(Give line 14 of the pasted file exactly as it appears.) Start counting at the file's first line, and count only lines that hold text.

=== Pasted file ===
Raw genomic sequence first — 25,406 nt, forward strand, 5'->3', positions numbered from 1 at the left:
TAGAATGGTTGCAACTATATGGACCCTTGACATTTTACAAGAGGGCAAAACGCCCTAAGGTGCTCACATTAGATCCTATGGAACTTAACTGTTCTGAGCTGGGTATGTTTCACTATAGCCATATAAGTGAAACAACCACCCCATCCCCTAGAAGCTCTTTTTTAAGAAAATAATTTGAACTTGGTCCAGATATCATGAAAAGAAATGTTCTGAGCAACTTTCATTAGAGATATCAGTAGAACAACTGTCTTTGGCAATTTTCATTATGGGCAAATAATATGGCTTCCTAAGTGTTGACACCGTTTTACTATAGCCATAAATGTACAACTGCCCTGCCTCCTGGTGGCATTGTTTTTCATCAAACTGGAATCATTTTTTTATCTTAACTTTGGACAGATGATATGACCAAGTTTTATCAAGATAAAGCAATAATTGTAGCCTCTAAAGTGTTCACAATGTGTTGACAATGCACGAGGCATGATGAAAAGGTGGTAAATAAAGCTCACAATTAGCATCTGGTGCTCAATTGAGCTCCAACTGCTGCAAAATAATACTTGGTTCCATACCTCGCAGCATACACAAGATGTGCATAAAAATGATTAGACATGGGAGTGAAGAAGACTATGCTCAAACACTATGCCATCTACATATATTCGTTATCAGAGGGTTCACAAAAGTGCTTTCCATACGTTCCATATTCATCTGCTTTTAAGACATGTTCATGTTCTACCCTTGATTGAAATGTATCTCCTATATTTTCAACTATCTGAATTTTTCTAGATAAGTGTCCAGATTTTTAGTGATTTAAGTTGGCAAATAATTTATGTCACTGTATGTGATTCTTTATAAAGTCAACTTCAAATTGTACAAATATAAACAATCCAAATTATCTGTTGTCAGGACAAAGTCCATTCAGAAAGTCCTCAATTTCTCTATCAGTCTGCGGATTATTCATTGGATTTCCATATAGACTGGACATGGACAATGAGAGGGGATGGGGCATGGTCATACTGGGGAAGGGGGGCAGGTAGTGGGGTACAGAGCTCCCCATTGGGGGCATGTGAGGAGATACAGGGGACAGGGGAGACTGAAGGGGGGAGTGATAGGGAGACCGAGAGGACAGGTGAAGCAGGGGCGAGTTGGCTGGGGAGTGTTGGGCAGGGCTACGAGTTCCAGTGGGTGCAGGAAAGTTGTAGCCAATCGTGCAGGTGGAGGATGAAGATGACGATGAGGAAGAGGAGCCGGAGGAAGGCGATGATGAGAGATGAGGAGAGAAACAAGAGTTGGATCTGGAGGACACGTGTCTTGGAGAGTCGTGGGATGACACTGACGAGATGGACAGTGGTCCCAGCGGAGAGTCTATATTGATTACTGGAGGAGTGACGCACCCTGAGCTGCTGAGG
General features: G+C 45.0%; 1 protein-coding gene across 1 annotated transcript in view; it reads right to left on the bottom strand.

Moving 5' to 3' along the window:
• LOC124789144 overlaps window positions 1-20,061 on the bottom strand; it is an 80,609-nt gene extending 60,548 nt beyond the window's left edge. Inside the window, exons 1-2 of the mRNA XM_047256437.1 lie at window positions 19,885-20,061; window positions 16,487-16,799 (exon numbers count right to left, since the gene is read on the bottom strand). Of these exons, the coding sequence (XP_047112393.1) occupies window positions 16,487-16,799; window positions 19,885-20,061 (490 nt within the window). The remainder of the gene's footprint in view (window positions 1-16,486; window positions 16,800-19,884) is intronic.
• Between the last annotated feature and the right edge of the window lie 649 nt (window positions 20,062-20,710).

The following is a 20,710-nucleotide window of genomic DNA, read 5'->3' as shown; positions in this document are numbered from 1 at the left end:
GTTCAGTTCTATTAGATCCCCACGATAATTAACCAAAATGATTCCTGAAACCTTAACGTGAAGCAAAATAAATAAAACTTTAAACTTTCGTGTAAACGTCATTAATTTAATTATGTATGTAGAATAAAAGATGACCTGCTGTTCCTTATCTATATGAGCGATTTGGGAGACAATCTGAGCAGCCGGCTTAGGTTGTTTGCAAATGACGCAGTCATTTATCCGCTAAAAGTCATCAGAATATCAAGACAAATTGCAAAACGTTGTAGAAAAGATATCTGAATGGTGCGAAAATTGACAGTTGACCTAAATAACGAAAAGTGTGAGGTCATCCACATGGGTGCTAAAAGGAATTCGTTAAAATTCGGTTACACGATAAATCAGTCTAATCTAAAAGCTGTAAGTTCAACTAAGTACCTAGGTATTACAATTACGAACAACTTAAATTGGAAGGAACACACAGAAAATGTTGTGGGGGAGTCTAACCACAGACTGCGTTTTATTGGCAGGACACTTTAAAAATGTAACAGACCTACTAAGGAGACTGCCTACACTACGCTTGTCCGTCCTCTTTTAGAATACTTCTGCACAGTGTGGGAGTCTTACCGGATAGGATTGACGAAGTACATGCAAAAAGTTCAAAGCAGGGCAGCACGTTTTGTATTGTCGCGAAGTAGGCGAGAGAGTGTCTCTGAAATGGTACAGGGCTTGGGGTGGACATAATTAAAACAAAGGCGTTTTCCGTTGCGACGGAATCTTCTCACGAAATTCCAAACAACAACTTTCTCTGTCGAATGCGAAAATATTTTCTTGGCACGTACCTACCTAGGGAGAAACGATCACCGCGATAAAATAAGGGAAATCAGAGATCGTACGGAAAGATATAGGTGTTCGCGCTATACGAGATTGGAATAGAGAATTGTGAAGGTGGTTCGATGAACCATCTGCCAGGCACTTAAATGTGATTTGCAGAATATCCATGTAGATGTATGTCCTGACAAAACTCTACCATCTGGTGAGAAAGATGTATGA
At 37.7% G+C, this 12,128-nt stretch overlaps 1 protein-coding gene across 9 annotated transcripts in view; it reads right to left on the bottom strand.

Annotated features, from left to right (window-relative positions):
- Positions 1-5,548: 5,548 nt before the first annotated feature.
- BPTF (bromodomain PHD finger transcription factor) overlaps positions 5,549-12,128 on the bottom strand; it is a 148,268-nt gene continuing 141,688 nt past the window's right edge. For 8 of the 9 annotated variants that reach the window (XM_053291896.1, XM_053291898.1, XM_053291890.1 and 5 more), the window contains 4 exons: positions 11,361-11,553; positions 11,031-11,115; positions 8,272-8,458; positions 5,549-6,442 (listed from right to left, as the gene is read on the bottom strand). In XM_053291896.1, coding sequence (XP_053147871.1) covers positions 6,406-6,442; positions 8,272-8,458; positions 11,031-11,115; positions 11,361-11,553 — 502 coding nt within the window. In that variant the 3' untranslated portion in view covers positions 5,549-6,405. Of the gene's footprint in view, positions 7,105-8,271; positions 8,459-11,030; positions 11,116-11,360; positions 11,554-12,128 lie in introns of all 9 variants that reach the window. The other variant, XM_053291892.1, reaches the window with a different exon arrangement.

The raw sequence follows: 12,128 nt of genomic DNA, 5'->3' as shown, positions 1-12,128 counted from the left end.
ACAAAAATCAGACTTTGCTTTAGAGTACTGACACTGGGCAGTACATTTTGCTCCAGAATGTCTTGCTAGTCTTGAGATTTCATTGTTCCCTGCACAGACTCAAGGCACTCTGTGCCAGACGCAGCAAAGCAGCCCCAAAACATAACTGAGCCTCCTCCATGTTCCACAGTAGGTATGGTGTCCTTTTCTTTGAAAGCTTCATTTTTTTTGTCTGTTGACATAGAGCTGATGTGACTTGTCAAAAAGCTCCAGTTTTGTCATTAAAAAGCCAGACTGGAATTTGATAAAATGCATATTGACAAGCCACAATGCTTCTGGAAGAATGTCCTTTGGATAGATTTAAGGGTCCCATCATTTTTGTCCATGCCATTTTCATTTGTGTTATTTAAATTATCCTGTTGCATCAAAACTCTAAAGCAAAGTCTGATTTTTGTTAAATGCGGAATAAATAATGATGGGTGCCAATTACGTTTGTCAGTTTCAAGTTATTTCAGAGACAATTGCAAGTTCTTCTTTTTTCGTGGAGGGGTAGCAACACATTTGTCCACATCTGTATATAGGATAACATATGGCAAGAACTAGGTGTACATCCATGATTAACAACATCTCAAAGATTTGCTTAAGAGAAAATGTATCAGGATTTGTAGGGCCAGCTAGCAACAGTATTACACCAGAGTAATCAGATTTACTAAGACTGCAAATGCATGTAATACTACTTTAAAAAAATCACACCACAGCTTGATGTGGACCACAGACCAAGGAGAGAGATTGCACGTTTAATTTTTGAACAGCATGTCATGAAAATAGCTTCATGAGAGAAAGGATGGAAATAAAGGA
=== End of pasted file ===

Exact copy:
ACAAAAATCAGACTTTGCTTTAGAGTACTGACACTGGGCAGTACATTTTGCTCCAGAATGTCTTGCTAGTCTTGAGATTTCATTGTTCCCTGCACAGACTCAAGGCACTCTGTGCCAGACGCAGCAAAGCAGCCCCAAAACATAACTGAGCCTCCTCCATGTTCCACAGTAGGTATGGTGTCCTTTTCTTTGAAAGCTTCATTTTTTTTGTCTGTTGACATAGAGCTGATGTGACTTGTCAAAAAGCTCCAGTTTTGTCATTAAAAAGCCAGACTGGAATTTGATAAAATGCATATTGACAAGCCACAATGCTTCTGGAAGAATGTCCTTTGGATAGATTTAAGGGTCCCATCATTTTTGTCCATGCCATTTTCATTTGTGTTATTTAAATTATCCTGTTGCATCAAAACTCTAAAGCAAAGTCTGATTTTTGTTAAATGCGGAATAAATAATGATGGGTGCCAATTACGTTTGTCAGTTTCAAGTTATTTCAGAGACAATTGCAAGTTCTTCTTTTTTCGTGGAGGGGTAGCAACACATTTGTCCACATCTGTATATAGGATAACATATGGCAAGAACTAGGTGTACATCCATGATTAACAACATCTCAAAGATTTGCTTAAGAGAAAATGTATCAGGATTTGTAGGGCCAGCTAGCAACAGTATTACACCAGAGTAATCAGATTTACTAAGACTGCAAATGCATGTAATACTACTTTAAAAAAATCACACCACAGCTTGATGTGGACCACAGACCAAGGAGAGAGATTGCACGTTTAATTTTTGAACAGCATGTCATGAAAATAGCTTCATGAGAGAAAGGATGGAAATAAAGGA